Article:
13. Genetics Home Reference, Neuroblastoma.

Assay and technical information

Invitae is a College of American Pathologists (CAP)-accredited and Clinical Laboratory Improvement Amendments (CLIA)-certified clinical diagnostic laboratory performing full-gene sequencing and deletion/duplication analysis using next-generation sequencing technology (NGS).

Our sequence analysis covers clinically important regions of each gene, including coding exons, +/- 10 base pairs of adjacent intronic sequence in the transcript listed below. In addition, analysis covers the select non-coding variants specifically defined in the table below. Any variants that fall outside these regions are not analyzed. Any specific limitations in the analysis of these genes are also listed in the table below.

Based on validation study results, this assay achieves >99% analytical sensitivity and specificity for single nucleotide variants, insertions and deletions <15bp in length, and exon-level deletions and duplications. Invitae's methods also detect insertions and deletions larger than 15bp but smaller than a full exon but sensitivity for these may be marginally reduced. Invitae’s deletion/duplication analysis determines copy number at a single exon resolution at virtually all targeted exons. However, in rare situations, single-exon copy number events may not be analyzed due to inherent sequence properties or isolated reduction in data quality. Certain types of variants, such as structural rearrangements (e.g. inversions, gene conversion events, translocations, etc.) or variants embedded in sequence with complex architecture (e.g. short tandem repeats or segmental duplications), may not be detected. Additionally, it may not be possible to fully resolve certain details about variants, such as mosaicism, phasing, or mapping ambiguity. Unless explicitly guaranteed, sequence changes in the promoter, non-coding exons, and other non-coding regions are not covered by this assay. Please consult the test definition on our website for details regarding regions or types of variants that are covered or excluded for this test. This report reflects the analysis of an extracted genomic DNA sample. In very rare cases, (circulating hematolymphoid neoplasm, bone marrow transplant, recent blood transfusion) the analyzed DNA may not represent the patient's constitutional genome.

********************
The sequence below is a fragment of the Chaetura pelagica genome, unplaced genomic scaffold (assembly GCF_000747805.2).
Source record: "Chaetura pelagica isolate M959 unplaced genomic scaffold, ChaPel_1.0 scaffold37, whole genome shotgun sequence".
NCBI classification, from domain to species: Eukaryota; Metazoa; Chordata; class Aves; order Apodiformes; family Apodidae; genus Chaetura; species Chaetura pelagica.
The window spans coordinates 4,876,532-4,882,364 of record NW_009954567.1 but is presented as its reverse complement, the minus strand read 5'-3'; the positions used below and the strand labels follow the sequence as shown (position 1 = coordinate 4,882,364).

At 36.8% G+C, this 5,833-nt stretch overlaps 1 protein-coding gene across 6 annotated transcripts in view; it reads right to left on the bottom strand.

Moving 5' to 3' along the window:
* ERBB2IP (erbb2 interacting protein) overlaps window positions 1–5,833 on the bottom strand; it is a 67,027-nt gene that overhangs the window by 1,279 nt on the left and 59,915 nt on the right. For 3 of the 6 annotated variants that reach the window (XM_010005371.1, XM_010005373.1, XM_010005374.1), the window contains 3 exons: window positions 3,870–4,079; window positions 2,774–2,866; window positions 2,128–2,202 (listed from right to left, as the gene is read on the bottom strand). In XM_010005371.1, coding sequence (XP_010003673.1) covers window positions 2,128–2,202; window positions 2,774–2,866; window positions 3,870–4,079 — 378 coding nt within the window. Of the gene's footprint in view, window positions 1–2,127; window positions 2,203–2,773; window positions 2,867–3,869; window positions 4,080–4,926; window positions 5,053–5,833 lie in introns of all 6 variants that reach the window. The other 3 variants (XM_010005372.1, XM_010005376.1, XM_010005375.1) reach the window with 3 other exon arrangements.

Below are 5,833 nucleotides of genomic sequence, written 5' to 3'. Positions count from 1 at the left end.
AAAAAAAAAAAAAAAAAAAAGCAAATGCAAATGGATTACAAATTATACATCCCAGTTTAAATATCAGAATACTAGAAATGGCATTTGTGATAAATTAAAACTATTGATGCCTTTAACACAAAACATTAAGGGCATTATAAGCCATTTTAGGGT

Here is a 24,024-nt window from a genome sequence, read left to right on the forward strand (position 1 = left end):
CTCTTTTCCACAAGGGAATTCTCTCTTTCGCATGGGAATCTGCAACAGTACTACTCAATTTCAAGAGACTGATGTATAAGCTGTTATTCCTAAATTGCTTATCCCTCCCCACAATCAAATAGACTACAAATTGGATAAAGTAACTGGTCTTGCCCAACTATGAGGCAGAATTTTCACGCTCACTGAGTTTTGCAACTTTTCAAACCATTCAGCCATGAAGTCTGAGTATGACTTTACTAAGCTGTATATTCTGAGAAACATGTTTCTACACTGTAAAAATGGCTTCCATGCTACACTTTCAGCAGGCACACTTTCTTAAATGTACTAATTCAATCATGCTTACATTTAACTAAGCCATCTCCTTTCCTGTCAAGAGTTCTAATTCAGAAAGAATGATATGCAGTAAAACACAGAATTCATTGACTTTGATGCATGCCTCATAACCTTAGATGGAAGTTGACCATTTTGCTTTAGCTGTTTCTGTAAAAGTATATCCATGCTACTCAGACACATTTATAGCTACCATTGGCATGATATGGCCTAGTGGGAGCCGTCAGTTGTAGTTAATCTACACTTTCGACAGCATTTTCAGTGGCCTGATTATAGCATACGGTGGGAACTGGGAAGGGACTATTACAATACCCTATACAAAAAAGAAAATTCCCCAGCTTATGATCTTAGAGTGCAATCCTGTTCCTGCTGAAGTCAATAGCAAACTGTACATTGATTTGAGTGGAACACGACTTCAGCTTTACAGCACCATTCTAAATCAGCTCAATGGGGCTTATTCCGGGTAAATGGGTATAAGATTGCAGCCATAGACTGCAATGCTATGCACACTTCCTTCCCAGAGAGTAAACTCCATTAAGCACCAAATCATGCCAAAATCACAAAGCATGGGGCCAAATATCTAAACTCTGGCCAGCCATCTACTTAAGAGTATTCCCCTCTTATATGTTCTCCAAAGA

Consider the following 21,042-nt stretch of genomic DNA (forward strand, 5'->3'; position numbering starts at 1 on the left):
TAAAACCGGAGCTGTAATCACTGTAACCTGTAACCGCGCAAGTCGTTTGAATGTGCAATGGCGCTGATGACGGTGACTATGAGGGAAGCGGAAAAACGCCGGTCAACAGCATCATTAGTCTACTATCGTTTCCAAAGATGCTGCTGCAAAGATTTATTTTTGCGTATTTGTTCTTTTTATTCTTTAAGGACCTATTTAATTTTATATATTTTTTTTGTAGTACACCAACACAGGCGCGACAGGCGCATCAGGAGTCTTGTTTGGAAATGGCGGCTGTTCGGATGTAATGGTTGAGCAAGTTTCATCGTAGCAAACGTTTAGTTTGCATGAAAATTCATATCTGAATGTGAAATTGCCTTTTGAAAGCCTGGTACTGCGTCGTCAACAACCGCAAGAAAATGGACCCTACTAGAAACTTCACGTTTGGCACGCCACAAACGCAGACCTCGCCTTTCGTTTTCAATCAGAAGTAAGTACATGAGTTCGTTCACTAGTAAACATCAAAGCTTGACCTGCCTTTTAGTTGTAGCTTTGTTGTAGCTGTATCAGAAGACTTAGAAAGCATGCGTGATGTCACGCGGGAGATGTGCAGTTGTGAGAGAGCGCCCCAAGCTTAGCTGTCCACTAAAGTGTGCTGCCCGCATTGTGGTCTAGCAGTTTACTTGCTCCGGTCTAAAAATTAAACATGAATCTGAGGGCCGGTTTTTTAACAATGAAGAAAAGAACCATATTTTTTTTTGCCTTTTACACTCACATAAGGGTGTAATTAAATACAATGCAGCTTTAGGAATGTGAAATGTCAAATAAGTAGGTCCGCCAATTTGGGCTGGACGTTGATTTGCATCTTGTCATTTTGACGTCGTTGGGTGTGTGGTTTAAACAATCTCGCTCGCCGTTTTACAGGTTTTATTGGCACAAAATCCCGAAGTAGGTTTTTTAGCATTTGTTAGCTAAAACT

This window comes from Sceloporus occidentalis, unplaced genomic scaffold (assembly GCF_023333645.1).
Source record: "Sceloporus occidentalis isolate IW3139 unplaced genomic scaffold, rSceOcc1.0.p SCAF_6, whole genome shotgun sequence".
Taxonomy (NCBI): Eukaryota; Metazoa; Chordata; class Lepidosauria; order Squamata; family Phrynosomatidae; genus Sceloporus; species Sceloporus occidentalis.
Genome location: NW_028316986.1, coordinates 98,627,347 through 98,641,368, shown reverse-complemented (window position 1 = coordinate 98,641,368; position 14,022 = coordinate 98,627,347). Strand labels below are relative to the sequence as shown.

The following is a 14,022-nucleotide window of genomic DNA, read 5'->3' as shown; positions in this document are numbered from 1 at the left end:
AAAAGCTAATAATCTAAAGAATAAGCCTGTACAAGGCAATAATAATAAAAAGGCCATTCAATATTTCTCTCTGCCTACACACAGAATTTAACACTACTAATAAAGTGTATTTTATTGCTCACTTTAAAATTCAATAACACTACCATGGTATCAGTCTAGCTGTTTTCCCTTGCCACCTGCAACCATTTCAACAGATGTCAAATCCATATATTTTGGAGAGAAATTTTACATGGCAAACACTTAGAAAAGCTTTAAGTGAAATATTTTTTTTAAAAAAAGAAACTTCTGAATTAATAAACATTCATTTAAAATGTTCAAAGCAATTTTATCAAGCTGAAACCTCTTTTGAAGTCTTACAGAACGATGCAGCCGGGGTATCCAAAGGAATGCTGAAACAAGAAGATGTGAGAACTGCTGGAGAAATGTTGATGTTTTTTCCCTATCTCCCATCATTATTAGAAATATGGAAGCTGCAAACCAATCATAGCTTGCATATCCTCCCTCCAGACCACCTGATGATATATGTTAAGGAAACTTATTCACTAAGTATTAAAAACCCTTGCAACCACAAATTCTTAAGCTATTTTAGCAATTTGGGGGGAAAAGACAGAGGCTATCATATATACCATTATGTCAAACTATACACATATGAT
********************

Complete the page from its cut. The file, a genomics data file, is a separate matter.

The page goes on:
Gene Transcript reference Sequencing analysis Deletion/Duplication analysis
ALK NM_004304.4
KIF1B NM_015074.3
PHOX2B* NM_003924.3

PHOX2B: Alanine repeat numbers for the commonly expanded region in exon 3 are not determined.